Often times, I feel our drinking menu only includes vodka, gin or rum mixed with a soft drink, energy drink or some juice. It’s as if folks are just trying to make their alcohol consumption easier and faster with the sole purpose of getting intoxicated. Of course, my unfavorable attitude towards getting wasted is well-documented, and when I was offered the chance to be one of the few people invited to the first leg of Diageo’s World Class competition in Lebanon to see how alcohol (and food for that matter) should be prepared and consumed for the flavor and talent, not to get wasted, I graciously accepted.
13 bartenders from Beirut’s finest clubs and bars prepared and allowed the judges and audience to sample their signature cocktails accompanied by tailor-made canapes and appetizers. The judges included Tim Philips, the Aussie bartender who won last year’s World Class competition, beating 17,000 other bartenders from across the world (it’s cool to mention that last year’s Most Stylish Bartender was Lebanese: Varya, from Momo’s at the Souks). The second judge was Hidetsugu Ueno, a Japanese bartender famous for his ice-sculpting skills. The third member of the panel was Lebanese chef Dory Masri.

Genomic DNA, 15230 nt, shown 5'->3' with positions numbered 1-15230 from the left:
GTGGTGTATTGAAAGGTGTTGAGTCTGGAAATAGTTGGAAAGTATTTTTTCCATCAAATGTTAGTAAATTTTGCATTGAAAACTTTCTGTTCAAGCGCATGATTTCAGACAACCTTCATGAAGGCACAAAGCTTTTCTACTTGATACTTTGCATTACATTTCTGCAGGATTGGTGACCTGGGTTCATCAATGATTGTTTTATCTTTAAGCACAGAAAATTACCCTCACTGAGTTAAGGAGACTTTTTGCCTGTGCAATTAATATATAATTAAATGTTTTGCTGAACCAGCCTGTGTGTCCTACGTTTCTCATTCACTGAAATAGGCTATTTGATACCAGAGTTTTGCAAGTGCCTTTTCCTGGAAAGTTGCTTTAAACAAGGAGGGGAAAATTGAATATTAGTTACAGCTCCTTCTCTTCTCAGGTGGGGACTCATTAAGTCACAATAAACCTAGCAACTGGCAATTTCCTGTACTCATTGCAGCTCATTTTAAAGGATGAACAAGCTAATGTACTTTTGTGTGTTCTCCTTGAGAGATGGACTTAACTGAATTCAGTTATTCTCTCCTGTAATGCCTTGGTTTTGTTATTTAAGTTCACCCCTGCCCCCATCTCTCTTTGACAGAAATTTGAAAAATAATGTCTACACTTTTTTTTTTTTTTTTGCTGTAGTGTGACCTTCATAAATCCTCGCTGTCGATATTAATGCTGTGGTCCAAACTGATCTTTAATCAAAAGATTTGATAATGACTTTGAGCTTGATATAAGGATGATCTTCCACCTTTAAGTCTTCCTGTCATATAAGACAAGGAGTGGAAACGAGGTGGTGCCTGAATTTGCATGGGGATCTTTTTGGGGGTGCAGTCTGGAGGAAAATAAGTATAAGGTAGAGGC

I had the fortune of sitting down with Tim and Ueno-san before the competition kicked off and asked them a few questions I felt other folks wouldn’t have asked them before. As a cocktail newbie, I asked them straight up, why should folks order cocktails instead of just mixing a bottle with some juice? Ueno-san joked around “I am old, I don’t like and I can’t get drunk anymore. I want to enjoy the drink, enjoy the preparation process and indulge in the flavors and skill put into making the drink.”